On a Scale of 1 to 5, How Screwed Are We?
Exterior walls collapsed? Sounds like an EF-3 to me. Walmart's roof gone? Definitely EF-3.
Everyone is used to hearing the classic Fujita scale indicators when referring to tornados. The mild F-0 tornadoes up through gigantic F-5 monsters have caught our attention, whether imaginary, like in the movie Twister, or real, like the fingers of God twirling their paths through the middle of the United States every summer. Hitting the same old stomping grounds, like Moore, OK, or blazing new trails as far east as the nation's capital, as far north as Michigan and Canada, tornado season brings terror and damage.
With our National Weather Service's radar systems only catching tornadoes just-in-time, and the relatively small number of independent scientists observing the phenomenon, there's no easy way to grab a tornado's wind speeds and call it a day.
The Enhanced Fujita Scale
In the early 2000s, the Enhanced Fujita scale was developed as a more accurate set of wind speeds evaluating the force behind a tornado. Slightly changed from the original Fujita scale, you're more likely now to hear "EF-3" than "F-3", or "EF-5" than "F-5". The principle is still the same, though: The higher the number, the crazier the storm.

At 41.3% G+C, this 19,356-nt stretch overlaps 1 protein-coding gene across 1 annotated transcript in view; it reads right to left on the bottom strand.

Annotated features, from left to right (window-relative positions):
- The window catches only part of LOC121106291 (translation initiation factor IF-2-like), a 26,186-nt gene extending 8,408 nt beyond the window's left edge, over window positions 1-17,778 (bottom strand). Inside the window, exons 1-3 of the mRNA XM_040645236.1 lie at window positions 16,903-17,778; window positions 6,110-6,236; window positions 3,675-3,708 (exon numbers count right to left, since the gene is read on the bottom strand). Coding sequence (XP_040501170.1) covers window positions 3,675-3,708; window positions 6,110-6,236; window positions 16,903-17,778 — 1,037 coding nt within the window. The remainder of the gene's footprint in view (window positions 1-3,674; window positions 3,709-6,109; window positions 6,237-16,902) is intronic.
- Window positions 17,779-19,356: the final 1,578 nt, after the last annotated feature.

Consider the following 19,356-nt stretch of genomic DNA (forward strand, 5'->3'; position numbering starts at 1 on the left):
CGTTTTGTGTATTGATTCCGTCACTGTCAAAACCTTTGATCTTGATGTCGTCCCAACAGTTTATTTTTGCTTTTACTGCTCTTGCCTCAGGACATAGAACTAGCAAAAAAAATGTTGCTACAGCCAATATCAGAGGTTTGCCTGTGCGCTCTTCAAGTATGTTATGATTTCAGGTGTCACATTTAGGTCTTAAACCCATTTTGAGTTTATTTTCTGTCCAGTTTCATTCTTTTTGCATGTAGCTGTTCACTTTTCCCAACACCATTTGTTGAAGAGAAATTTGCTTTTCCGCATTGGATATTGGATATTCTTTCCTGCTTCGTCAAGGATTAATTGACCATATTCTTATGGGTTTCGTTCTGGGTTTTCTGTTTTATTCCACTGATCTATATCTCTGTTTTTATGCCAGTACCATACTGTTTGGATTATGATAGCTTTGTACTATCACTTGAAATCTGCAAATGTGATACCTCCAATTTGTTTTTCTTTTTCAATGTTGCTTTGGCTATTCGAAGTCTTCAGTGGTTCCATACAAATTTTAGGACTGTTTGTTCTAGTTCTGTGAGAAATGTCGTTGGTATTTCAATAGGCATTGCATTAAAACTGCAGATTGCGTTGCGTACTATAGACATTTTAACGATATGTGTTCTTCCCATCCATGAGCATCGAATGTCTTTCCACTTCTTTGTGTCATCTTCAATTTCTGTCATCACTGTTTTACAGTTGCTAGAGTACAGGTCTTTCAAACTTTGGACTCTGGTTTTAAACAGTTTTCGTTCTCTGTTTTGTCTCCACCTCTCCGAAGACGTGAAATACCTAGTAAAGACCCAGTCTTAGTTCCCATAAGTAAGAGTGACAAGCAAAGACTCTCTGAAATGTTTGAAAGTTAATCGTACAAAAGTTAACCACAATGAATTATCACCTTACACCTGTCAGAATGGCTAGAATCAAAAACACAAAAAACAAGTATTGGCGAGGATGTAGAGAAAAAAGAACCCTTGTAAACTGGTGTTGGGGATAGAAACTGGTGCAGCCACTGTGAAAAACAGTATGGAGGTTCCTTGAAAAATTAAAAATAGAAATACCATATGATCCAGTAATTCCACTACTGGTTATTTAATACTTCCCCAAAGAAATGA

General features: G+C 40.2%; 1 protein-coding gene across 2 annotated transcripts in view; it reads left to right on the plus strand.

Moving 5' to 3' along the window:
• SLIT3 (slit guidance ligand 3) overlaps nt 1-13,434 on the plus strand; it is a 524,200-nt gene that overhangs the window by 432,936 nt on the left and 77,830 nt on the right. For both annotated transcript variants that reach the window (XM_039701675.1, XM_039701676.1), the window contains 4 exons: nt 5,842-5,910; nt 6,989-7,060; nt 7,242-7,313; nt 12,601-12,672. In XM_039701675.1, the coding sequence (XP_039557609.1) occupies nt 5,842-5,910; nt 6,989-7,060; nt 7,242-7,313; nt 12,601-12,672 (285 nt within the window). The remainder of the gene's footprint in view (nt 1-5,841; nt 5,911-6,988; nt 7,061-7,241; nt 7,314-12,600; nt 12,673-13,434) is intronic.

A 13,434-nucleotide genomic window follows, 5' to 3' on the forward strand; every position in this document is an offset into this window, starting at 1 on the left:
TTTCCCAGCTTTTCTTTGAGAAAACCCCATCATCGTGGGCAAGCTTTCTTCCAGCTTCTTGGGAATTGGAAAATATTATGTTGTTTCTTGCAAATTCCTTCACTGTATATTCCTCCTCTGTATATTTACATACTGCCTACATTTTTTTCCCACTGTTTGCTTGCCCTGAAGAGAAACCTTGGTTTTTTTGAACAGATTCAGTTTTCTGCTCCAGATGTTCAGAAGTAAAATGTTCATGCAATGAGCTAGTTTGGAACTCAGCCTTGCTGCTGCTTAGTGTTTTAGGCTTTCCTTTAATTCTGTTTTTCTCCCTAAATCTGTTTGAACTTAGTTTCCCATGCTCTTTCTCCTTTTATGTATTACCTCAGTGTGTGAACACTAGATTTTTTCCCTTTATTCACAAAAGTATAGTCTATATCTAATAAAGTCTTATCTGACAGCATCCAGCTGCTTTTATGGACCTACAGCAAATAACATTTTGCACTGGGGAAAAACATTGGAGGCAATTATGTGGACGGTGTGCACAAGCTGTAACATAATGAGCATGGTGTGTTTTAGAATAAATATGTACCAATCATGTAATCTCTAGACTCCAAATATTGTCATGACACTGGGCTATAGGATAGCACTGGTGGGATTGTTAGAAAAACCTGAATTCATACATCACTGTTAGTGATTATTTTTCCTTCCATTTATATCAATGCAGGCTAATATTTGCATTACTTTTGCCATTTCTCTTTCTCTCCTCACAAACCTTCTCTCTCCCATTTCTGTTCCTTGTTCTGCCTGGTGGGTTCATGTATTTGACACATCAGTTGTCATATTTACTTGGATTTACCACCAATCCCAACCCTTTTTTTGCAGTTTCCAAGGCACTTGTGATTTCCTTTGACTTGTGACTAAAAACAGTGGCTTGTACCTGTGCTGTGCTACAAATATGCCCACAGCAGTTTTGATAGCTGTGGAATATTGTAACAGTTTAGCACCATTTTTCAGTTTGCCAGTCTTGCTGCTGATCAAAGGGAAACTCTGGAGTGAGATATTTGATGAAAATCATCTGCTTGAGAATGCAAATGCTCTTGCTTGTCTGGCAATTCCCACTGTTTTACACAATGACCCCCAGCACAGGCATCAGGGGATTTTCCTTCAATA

With this set of wind speeds, there also exists a set of damage indicators that can be used by forensic meteorologists to approximate the wind speeds of a tornado by assessing damage. The full list can be found here at NOAA.
So how can I tell that walls collapsing in a house mean a tornado may have been an EF-3? Simple. For each of the damage indicators, a list of extents of damage and approximate wind speeds are given. For example, this is an excerpt from the table given for a 1-2 family home:
|1: Threshold of Visible Damage||53-80 mph (65 mph avg)|
| 2: Loss of Roof Covering Material ||63-97 mph (79 mph avg) |
| ... ||...|
|7: Exterior Walls Collapsed ||113-153 mph (132 mph avg) |
By matching up the damage sustained with a set of wind speeds, we can estimate that the storm reached wind speeds consistent with an EF-2 (110-137 mph) or EF-3 (138-167 mph) tornado. Additional data points from other structures in the damage path can be used to fine-tune the estimate.
Hopefully this is something you'll never have to use. But the next time you want to impress friends with your obscure, trivial knowledge, memorize a few tables from the damage indicators list and let them know how that you can tell a run-of-the-mill EF-2 from a monster EF-5.